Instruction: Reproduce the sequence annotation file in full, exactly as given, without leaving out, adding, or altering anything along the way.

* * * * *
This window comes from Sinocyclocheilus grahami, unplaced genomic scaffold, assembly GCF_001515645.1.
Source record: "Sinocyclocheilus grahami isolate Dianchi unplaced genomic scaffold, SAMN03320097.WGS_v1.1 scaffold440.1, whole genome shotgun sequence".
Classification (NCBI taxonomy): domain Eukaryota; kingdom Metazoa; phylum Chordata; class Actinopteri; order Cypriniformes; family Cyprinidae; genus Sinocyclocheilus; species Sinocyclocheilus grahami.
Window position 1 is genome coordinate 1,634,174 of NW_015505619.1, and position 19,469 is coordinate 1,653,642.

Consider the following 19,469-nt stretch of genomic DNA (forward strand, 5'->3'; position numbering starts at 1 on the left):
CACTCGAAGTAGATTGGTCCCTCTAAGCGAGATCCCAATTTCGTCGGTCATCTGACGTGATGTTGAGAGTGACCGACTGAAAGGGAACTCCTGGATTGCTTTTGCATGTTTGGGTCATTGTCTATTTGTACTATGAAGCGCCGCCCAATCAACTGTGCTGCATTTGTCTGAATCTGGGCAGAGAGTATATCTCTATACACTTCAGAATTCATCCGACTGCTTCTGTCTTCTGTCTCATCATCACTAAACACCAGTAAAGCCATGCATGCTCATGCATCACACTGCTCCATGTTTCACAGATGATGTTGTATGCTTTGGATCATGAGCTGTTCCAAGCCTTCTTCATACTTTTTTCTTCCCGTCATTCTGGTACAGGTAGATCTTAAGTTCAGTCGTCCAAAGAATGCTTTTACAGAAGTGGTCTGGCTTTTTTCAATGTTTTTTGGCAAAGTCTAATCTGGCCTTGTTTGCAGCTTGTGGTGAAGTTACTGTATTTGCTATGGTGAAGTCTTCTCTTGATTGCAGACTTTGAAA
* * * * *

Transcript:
This window comes from Sinocyclocheilus grahami, unplaced genomic scaffold, assembly GCF_001515645.1.
Source record: "Sinocyclocheilus grahami isolate Dianchi unplaced genomic scaffold, SAMN03320097.WGS_v1.1 scaffold440.1, whole genome shotgun sequence".
Classification (NCBI taxonomy): domain Eukaryota; kingdom Metazoa; phylum Chordata; class Actinopteri; order Cypriniformes; family Cyprinidae; genus Sinocyclocheilus; species Sinocyclocheilus grahami.
Window position 1 is genome coordinate 1,634,174 of NW_015505619.1, and position 19,469 is coordinate 1,653,642.

Consider the following 19,469-nt stretch of genomic DNA (forward strand, 5'->3'; position numbering starts at 1 on the left):
CACTCGAAGTAGATTGGTCCCTCTAAGCGAGATCCCAATTTCGTCGGTCATCTGACGTGATGTTGAGAGTGACCGACTGAAAGGGAACTCCTGGATTGCTTTTGCATGTTTGGGTCATTGTCTATTTGTACTATGAAGCGCCGCCCAATCAACTGTGCTGCATTTGTCTGAATCTGGGCAGAGAGTATATCTCTATACACTTCAGAATTCATCCGACTGCTTCTGTCTTCTGTCTCATCATCACTAAACACCAGTAAAGCCATGCATGCTCATGCATCACACTGCTCCATGTTTCACAGATGATGTTGTATGCTTTGGATCATGAGCTGTTCCAAGCCTTCTTCATACTTTTTTCTTCCCGTCATTCTGGTACAGGTAGATCTTAAGTTCAGTCGTCCAAAGAATGCTTTTACAGAAGTGGTCTGGCTTTTTTCAATGTTTTTTGGCAAAGTCTAATCTGGCCTTGTTTGCAGCTTGTGGTGAAGTTACTGTATTTGCTATGGTGAAGTCTTCTCTTGATTGCAGACTTTGAAA